Merry Christmas to you. Even to those who aren’t deeply religious, if they have some sort of a Christian background, Christmas is a day of peace, love and caring.
In Wyoming, for most people, December means Christmas. Some families celebrate Hanukkah and some celebrate Kwanzaa, but almost everyone in this area celebrates a holiday in which the exchange of gifts is a part. It’s not the biggest part, but it often gets highest billing. Not to toot my own horn, but I feel I am wise beyond my years in knowing that there’s nothing wrong with enjoying the giving and receiving associated with the season, as long as you keep in mind the reason for the celebration.
Many families in this part of the country also put quite a bit of emphasis on outdoor pursuits. For that reason, binoculars, snowshoes, skis, shotguns, rifles, fly rods and camouflage clothing were probably under quite a few trees in The Cowboy State. Some of this gear will see its first use in the next few days. But some of these gifts will sit dormant for several months.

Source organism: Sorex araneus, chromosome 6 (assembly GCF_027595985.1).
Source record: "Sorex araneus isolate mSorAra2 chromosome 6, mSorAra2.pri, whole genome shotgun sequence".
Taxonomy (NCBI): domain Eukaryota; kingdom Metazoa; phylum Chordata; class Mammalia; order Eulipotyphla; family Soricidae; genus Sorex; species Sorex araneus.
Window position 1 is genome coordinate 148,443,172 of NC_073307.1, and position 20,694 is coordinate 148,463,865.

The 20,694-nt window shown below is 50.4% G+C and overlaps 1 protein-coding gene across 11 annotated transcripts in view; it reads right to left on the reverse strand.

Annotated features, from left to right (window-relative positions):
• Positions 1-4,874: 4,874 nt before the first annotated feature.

Some of those gifts will be much more than the object wrapped up in a box. That’s often the case with gifts that relate to the outdoors. Very often, kids get Christmas gifts that let them take part in outdoor activities with Mom and Dad. And those are very often the gifts that are remembered for decades to come.
The gifts don’t have to be fancy. If the family likes to downhill ski, a set of skis under the tree is a set of skis under the tree. The brand name on them doesn’t – or shouldn’t – matter. The important thing is that the skis let that kid take part in the family ski trips.
The same is true, and maybe even more so, with hunting and fishing gear. It’s one thing to tag along with your dad when he goes hunting, but it’s even better when you get to start packing a rifle or bow yourself. And when that gun or bow actually belongs to you, it’s a million times more meaningful.
For some kids, it doesn’t matter whether they can use their gifts right away or be forced to wait the better part of a year to put them to use. They’ll have such a need to get the full experience out of their presents that they’ll insist on having them at hand all day, every day for weeks.
To illustrate, a few decades ago, Santa Claus brought a young boy who will not be identified here a set of plastic snowshoes. That kid strapped them over his slippers and headed for the back door. He tromped around the yard for several hours, not caring that there was only a quarter-inch of snow on the ground.
Just remember, no matter how excited you are about your presents or how good you feel about how happy the gifts you’ve given others have made them, there is a higher meaning to this day. Keep in mind that the presents you give and get today are secondary to the gift all of mankind was given more than 2,000 years ago.